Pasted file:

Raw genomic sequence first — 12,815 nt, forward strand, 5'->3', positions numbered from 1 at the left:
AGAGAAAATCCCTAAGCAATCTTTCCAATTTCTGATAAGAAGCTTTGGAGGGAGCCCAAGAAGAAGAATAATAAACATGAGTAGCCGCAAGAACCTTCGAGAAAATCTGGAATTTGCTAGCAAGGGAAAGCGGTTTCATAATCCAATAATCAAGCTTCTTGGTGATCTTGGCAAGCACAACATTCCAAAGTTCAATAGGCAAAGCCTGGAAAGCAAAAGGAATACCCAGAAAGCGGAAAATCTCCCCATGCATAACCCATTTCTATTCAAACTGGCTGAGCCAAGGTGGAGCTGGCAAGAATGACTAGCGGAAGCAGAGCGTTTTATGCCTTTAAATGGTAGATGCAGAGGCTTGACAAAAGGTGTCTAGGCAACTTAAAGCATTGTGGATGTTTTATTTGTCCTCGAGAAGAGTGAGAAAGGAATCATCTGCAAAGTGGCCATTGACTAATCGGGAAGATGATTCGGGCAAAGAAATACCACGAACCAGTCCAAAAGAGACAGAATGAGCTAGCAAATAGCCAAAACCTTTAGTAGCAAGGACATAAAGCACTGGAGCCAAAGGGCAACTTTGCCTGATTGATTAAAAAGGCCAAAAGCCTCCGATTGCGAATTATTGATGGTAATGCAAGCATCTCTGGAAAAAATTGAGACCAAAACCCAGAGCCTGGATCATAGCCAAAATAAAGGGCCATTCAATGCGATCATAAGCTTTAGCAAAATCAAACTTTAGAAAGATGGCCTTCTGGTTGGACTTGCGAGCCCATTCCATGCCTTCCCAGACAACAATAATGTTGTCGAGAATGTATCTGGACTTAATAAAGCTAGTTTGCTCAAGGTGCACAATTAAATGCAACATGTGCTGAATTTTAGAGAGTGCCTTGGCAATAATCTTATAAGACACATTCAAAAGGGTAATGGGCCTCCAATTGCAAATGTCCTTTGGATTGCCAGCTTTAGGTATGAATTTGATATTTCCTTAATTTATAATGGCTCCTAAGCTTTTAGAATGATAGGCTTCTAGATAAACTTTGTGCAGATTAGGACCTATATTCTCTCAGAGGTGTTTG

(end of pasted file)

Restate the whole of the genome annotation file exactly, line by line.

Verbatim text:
Raw genomic sequence first — 12,815 nt, forward strand, 5'->3', positions numbered from 1 at the left:
AGAGAAAATCCCTAAGCAATCTTTCCAATTTCTGATAAGAAGCTTTGGAGGGAGCCCAAGAAGAAGAATAATAAACATGAGTAGCCGCAAGAACCTTCGAGAAAATCTGGAATTTGCTAGCAAGGGAAAGCGGTTTCATAATCCAATAATCAAGCTTCTTGGTGATCTTGGCAAGCACAACATTCCAAAGTTCAATAGGCAAAGCCTGGAAAGCAAAAGGAATACCCAGAAAGCGGAAAATCTCCCCATGCATAACCCATTTCTATTCAAACTGGCTGAGCCAAGGTGGAGCTGGCAAGAATGACTAGCGGAAGCAGAGCGTTTTATGCCTTTAAATGGTAGATGCAGAGGCTTGACAAAAGGTGTCTAGGCAACTTAAAGCATTGTGGATGTTTTATTTGTCCTCGAGAAGAGTGAGAAAGGAATCATCTGCAAAGTGGCCATTGACTAATCGGGAAGATGATTCGGGCAAAGAAATACCACGAACCAGTCCAAAAGAGACAGAATGAGCTAGCAAATAGCCAAAACCTTTAGTAGCAAGGACATAAAGCACTGGAGCCAAAGGGCAACTTTGCCTGATTGATTAAAAAGGCCAAAAGCCTCCGATTGCGAATTATTGATGGTAATGCAAGCATCTCTGGAAAAAATTGAGACCAAAACCCAGAGCCTGGATCATAGCCAAAATAAAGGGCCATTCAATGCGATCATAAGCTTTAGCAAAATCAAACTTTAGAAAGATGGCCTTCTGGTTGGACTTGCGAGCCCATTCCATGCCTTCCCAGACAACAATAATGTTGTCGAGAATGTATCTGGACTTAATAAAGCTAGTTTGCTCAAGGTGCACAATTAAATGCAACATGTGCTGAATTTTAGAGAGTGCCTTGGCAATAATCTTATAAGACACATTCAAAAGGGTAATGGGCCTCCAATTGCAAATGTCCTTTGGATTGCCAGCTTTAGGTATGAATTTGATATTTCCTTAATTTATAATGGCTCCTAAGCTTTTAGAATGATAGGCTTCTAGATAAACTTTGTGCAGATTAGGACCTATATTCTCTCAGAGGTGTTTG